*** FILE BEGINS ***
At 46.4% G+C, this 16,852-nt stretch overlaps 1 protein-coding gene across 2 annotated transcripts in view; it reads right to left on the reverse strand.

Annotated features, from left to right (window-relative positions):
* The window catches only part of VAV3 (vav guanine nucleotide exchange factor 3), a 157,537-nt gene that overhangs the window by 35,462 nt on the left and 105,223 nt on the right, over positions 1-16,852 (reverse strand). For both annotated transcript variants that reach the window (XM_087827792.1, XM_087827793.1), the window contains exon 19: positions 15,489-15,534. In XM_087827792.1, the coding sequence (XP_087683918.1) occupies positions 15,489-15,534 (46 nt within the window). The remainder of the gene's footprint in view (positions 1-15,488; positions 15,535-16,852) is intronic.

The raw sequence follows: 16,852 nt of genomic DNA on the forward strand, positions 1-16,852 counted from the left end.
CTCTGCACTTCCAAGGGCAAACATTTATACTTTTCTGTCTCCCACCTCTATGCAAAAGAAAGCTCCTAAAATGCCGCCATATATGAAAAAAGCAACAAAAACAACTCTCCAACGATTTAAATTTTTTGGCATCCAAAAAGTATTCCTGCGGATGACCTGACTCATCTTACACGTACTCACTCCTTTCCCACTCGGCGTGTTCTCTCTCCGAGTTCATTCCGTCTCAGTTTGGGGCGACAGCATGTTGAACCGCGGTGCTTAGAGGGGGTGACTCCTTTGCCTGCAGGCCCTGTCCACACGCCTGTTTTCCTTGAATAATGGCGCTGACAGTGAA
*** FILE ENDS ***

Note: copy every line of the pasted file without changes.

At 46.4% G+C, this 16,852-nt stretch overlaps 1 protein-coding gene across 2 annotated transcripts in view; it reads right to left on the reverse strand.

Annotated features, from left to right (window-relative positions):
* The window catches only part of VAV3 (vav guanine nucleotide exchange factor 3), a 157,537-nt gene that overhangs the window by 35,462 nt on the left and 105,223 nt on the right, over positions 1-16,852 (reverse strand). For both annotated transcript variants that reach the window (XM_087827792.1, XM_087827793.1), the window contains exon 19: positions 15,489-15,534. In XM_087827792.1, the coding sequence (XP_087683918.1) occupies positions 15,489-15,534 (46 nt within the window). The remainder of the gene's footprint in view (positions 1-15,488; positions 15,535-16,852) is intronic.

The raw sequence follows: 16,852 nt of genomic DNA on the forward strand, positions 1-16,852 counted from the left end.
CTCTGCACTTCCAAGGGCAAACATTTATACTTTTCTGTCTCCCACCTCTATGCAAAAGAAAGCTCCTAAAATGCCGCCATATATGAAAAAAGCAACAAAAACAACTCTCCAACGATTTAAATTTTTTGGCATCCAAAAAGTATTCCTGCGGATGACCTGACTCATCTTACACGTACTCACTCCTTTCCCACTCGGCGTGTTCTCTCTCCGAGTTCATTCCGTCTCAGTTTGGGGCGACAGCATGTTGAACCGCGGTGCTTAGAGGGGGTGACTCCTTTGCCTGCAGGCCCTGTCCACACGCCTGTTTTCCTTGAATAATGGCGCTGACAGTGAA